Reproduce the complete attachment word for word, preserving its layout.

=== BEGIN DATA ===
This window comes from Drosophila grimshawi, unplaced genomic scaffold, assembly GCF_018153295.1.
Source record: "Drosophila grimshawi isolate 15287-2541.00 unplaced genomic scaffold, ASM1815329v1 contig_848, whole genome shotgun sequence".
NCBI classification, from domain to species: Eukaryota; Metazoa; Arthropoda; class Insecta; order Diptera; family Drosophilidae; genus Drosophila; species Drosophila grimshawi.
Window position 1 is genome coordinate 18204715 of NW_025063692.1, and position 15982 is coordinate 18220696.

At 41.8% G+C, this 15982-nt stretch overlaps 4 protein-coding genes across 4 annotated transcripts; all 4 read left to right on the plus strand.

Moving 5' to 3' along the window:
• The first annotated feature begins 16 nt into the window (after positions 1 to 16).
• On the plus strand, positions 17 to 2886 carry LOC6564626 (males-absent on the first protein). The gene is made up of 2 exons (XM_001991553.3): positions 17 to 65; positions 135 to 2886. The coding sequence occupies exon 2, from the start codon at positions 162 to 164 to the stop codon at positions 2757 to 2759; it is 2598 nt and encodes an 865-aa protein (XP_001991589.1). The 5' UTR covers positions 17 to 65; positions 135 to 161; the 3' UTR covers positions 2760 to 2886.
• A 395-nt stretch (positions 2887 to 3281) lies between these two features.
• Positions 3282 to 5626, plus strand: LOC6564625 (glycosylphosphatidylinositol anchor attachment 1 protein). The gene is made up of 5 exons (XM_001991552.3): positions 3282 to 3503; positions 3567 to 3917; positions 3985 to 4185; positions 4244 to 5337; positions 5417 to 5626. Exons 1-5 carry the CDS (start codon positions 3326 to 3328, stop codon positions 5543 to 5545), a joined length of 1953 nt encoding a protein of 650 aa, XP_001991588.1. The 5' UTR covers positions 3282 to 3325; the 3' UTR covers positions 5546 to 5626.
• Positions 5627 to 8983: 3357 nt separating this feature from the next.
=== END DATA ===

This window comes from Drosophila grimshawi, unplaced genomic scaffold, assembly GCF_018153295.1.
Source record: "Drosophila grimshawi isolate 15287-2541.00 unplaced genomic scaffold, ASM1815329v1 contig_848, whole genome shotgun sequence".
NCBI classification, from domain to species: Eukaryota; Metazoa; Arthropoda; class Insecta; order Diptera; family Drosophilidae; genus Drosophila; species Drosophila grimshawi.
Window position 1 is genome coordinate 18204715 of NW_025063692.1, and position 15982 is coordinate 18220696.

At 41.8% G+C, this 15982-nt stretch overlaps 4 protein-coding genes across 4 annotated transcripts; all 4 read left to right on the plus strand.

Moving 5' to 3' along the window:
• The first annotated feature begins 16 nt into the window (after positions 1 to 16).
• On the plus strand, positions 17 to 2886 carry LOC6564626 (males-absent on the first protein). The gene is made up of 2 exons (XM_001991553.3): positions 17 to 65; positions 135 to 2886. The coding sequence occupies exon 2, from the start codon at positions 162 to 164 to the stop codon at positions 2757 to 2759; it is 2598 nt and encodes an 865-aa protein (XP_001991589.1). The 5' UTR covers positions 17 to 65; positions 135 to 161; the 3' UTR covers positions 2760 to 2886.
• A 395-nt stretch (positions 2887 to 3281) lies between these two features.
• Positions 3282 to 5626, plus strand: LOC6564625 (glycosylphosphatidylinositol anchor attachment 1 protein). The gene is made up of 5 exons (XM_001991552.3): positions 3282 to 3503; positions 3567 to 3917; positions 3985 to 4185; positions 4244 to 5337; positions 5417 to 5626. Exons 1-5 carry the CDS (start codon positions 3326 to 3328, stop codon positions 5543 to 5545), a joined length of 1953 nt encoding a protein of 650 aa, XP_001991588.1. The 5' UTR covers positions 3282 to 3325; the 3' UTR covers positions 5546 to 5626.
• Positions 5627 to 8983: 3357 nt separating this feature from the next.